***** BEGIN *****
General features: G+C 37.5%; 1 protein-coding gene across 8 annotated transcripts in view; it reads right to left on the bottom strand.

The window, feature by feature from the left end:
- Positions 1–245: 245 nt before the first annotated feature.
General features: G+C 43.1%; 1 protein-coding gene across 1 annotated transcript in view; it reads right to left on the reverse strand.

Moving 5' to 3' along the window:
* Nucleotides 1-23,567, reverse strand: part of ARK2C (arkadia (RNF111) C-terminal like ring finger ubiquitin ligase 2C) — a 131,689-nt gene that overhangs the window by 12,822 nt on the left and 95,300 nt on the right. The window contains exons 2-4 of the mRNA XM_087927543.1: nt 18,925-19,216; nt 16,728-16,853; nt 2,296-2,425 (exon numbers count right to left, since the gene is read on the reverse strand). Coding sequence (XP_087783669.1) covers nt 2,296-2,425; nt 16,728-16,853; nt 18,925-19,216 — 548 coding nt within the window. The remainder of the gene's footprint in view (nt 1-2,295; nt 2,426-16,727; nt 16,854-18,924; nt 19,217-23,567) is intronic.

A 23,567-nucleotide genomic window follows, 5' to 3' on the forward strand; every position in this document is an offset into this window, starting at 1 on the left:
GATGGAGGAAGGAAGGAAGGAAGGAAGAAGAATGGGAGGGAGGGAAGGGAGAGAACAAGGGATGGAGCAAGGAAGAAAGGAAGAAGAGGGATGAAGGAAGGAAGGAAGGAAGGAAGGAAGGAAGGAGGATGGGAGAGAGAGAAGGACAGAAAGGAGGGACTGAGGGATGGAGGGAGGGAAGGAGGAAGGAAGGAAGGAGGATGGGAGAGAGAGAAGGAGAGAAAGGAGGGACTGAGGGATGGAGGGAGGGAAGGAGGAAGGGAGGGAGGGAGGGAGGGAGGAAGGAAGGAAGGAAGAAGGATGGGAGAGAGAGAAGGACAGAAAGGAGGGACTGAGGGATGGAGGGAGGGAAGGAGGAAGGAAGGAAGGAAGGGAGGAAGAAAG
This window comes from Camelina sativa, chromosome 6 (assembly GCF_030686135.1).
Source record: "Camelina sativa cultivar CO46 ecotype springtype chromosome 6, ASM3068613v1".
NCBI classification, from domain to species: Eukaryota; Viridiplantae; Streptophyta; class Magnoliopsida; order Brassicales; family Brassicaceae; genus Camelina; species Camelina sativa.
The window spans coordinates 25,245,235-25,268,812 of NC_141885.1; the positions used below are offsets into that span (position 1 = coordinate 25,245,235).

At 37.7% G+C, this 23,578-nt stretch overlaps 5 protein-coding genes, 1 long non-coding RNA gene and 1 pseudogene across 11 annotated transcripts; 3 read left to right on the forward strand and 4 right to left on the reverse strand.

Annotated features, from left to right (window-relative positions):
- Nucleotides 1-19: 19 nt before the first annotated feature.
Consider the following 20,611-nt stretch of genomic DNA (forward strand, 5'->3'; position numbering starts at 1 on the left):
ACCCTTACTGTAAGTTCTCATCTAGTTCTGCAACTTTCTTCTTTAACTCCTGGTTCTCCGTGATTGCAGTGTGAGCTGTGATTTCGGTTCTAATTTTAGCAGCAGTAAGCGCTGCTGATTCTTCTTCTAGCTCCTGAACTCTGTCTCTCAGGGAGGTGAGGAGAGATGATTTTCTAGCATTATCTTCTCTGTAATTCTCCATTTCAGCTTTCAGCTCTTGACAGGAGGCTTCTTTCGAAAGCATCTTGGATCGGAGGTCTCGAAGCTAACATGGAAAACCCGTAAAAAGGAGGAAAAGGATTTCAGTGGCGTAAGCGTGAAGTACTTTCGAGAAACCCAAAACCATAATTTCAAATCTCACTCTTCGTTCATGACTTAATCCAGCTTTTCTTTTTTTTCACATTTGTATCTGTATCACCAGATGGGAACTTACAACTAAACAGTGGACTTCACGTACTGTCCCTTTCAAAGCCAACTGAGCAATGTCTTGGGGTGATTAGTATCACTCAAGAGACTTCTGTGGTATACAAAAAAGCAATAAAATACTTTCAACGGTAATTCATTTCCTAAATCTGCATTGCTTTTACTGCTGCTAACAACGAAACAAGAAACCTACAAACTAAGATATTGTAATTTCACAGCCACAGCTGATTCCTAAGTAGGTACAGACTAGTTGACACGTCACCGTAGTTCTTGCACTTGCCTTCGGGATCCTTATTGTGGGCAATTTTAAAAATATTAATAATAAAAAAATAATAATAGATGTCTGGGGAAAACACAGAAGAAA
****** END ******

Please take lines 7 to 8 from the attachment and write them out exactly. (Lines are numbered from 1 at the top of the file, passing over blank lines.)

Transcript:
A 23,567-nucleotide genomic window follows, 5' to 3' on the forward strand; every position in this document is an offset into this window, starting at 1 on the left:
GATGGAGGAAGGAAGGAAGGAAGGAAGAAGAATGGGAGGGAGGGAAGGGAGAGAACAAGGGATGGAGCAAGGAAGAAAGGAAGAAGAGGGATGAAGGAAGGAAGGAAGGAAGGAAGGAAGGAAGGAGGATGGGAGAGAGAGAAGGACAGAAAGGAGGGACTGAGGGATGGAGGGAGGGAAGGAGGAAGGAAGGAAGGAGGATGGGAGAGAGAGAAGGAGAGAAAGGAGGGACTGAGGGATGGAGGGAGGGAAGGAGGAAGGGAGGGAGGGAGGGAGGGAGGAAGGAAGGAAGGAAGAAGGATGGGAGAGAGAGAAGGACAGAAAGGAGGGACTGAGGGATGGAGGGAGGGAAGGAGGAAGGAAGGAAGGAAGGGAGGAAGAAAG